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Author Banerjee, Debasish
Title Zinc oxide nanostructures and nanoengineering
book jacket
Descript 148 p
Note Source: Dissertation Abstracts International, Volume: 67-03, Section: B, page: 1488
Adviser: Zhifeng Ren
Thesis (Ph.D.)--Boston College, 2006
ZnO is a large band-gap (3.37 eV) semiconductor, a potentially important material for numerous optoelectronic applications. Nanostructures, by definition are the structures having at least one dimension between 1--100 nm. In this thesis we will investigate a brief account of the strategies to grow ZnO nanostructures. Since invariably nanomaterial properties tend to change significantly during scale-up from development on limited volume equipment. Goal of this study is to demonstrate a practical technique which is able to synthesize large quantities of nanowires while keeping the unique properties of nano-sized materials. Using ZnO as an example, we discussed a strategy to produce nanowires in gram quantity
Ability to define position, size, and density of nanostructures on surfaces enable detailed studies of the properties of individual sites as well as collective properties of the assembly. These periodic structures are usually manufactured using electron beam lithography, photolithography, or x-ray lithography techniques. These methods allow fabrication of nanostructures and provide highly reproducible results. However, they are mostly not scalable to large areas, and are limited by a multistage, time-consuming, and expensive preparation procedure. We described an unique technique combining nanosphere self-assembly lithography and vapor-liquid-solid (VLS) approach of fabricating periodic array of catalyst dots in various geometry and subsequently grow vertically aligned ZnO nanowires in a large area hoping to achieve enhanced ultraviolet lasing and many other photonic devices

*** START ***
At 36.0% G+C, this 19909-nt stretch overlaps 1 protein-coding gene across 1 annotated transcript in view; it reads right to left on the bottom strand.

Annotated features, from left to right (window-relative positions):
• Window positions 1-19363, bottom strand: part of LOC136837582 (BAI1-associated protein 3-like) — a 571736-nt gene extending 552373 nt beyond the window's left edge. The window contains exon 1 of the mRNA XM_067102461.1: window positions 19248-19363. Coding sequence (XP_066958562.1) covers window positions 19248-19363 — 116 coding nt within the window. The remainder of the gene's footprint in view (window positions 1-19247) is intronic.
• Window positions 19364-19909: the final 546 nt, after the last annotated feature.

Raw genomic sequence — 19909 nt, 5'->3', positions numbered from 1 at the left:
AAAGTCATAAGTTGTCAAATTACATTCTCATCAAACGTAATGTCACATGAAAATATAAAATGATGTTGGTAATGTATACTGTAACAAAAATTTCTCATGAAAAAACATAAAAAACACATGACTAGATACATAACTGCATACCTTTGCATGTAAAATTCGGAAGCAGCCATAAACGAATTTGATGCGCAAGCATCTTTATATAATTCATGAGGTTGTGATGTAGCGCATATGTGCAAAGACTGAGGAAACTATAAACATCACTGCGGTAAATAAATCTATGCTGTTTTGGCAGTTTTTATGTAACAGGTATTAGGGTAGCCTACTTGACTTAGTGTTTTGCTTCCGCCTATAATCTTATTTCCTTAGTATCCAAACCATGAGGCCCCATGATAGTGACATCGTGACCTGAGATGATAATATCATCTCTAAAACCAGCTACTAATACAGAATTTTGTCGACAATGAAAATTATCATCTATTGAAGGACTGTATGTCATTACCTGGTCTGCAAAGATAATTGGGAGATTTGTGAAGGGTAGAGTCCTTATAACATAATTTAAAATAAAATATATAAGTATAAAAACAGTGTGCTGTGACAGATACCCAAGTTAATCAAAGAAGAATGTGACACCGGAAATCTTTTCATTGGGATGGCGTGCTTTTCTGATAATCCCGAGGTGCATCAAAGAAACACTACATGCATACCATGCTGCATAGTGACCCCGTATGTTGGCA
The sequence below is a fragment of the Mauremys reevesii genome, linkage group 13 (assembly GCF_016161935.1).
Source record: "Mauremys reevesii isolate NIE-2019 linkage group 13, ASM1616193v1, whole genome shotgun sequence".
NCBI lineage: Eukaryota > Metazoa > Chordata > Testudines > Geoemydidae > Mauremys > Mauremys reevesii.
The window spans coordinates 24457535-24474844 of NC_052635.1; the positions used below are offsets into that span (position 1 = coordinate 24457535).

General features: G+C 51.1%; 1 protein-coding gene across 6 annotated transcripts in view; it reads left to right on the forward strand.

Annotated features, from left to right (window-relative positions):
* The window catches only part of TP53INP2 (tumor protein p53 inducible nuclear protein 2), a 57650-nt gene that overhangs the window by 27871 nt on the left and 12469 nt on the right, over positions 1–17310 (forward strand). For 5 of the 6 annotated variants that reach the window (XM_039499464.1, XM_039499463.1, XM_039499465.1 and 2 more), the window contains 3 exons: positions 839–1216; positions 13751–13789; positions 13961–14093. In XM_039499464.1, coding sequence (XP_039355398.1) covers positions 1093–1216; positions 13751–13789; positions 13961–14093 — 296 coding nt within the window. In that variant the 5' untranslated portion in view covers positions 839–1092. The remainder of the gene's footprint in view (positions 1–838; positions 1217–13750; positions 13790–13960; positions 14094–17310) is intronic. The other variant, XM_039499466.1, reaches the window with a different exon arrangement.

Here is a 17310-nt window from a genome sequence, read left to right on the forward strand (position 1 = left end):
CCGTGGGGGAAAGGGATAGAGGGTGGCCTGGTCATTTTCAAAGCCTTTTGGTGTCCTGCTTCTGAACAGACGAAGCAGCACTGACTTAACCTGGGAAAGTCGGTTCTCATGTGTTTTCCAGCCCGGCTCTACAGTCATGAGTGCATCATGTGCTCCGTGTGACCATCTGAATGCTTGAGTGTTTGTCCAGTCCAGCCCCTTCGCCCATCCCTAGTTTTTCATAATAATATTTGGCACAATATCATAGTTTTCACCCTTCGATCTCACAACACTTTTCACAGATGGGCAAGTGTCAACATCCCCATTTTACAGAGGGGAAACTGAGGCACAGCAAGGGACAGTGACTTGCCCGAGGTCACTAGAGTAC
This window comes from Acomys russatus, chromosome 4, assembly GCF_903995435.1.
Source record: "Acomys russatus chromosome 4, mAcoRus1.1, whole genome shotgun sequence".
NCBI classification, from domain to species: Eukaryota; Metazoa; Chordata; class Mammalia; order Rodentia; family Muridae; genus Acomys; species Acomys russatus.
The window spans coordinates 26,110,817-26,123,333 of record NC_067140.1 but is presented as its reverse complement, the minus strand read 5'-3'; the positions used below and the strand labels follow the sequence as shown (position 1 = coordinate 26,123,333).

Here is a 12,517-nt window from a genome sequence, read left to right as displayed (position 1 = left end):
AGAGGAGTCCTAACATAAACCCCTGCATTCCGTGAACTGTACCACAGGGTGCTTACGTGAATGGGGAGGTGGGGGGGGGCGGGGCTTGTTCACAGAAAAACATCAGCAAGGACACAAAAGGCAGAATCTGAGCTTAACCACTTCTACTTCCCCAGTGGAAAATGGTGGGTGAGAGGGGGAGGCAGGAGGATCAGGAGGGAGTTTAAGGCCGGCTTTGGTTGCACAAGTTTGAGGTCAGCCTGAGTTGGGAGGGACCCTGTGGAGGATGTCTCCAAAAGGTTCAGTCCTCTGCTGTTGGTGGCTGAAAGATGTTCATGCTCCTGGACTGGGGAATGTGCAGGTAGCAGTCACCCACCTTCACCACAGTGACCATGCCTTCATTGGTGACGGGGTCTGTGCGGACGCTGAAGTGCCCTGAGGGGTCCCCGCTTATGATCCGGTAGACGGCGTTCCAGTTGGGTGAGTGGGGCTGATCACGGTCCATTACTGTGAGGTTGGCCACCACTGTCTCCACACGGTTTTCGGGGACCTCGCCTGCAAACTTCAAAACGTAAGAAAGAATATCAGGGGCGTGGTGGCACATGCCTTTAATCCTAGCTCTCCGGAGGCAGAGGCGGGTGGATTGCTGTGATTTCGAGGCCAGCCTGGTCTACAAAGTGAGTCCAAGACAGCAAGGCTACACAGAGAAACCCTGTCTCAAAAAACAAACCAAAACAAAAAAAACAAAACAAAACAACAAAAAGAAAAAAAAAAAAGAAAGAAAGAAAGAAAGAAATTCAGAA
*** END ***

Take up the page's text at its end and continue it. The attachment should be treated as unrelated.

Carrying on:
ZnO being a transparent conducting oxide, the fabrication of ZnO field emitters can be easily integrated with ITO and ZnO thin film fabrication process. Thus a low cost solution for fabrication of field emission display can be realized using ZnO nanowires as field emitters. There have been several demonstrations of using ZnO nanowires as field emitters. However no significant improvement in terms of field enhancement factor or turn on voltage has been achieved. Most of these nanowires were grown on smooth substrate. We will discuss effect of substrate geometry on field emission properties of nanostructures. We choose carbon cloth as an example, where the woven cloth geometry combined with the high aspect ratio of the nanowires significantly improved the field emission property
School code: 0016
Host Item Dissertation Abstracts International 67-03B
Subject Physics, Condensed Matter
Engineering, Materials Science
Alt Author Boston College
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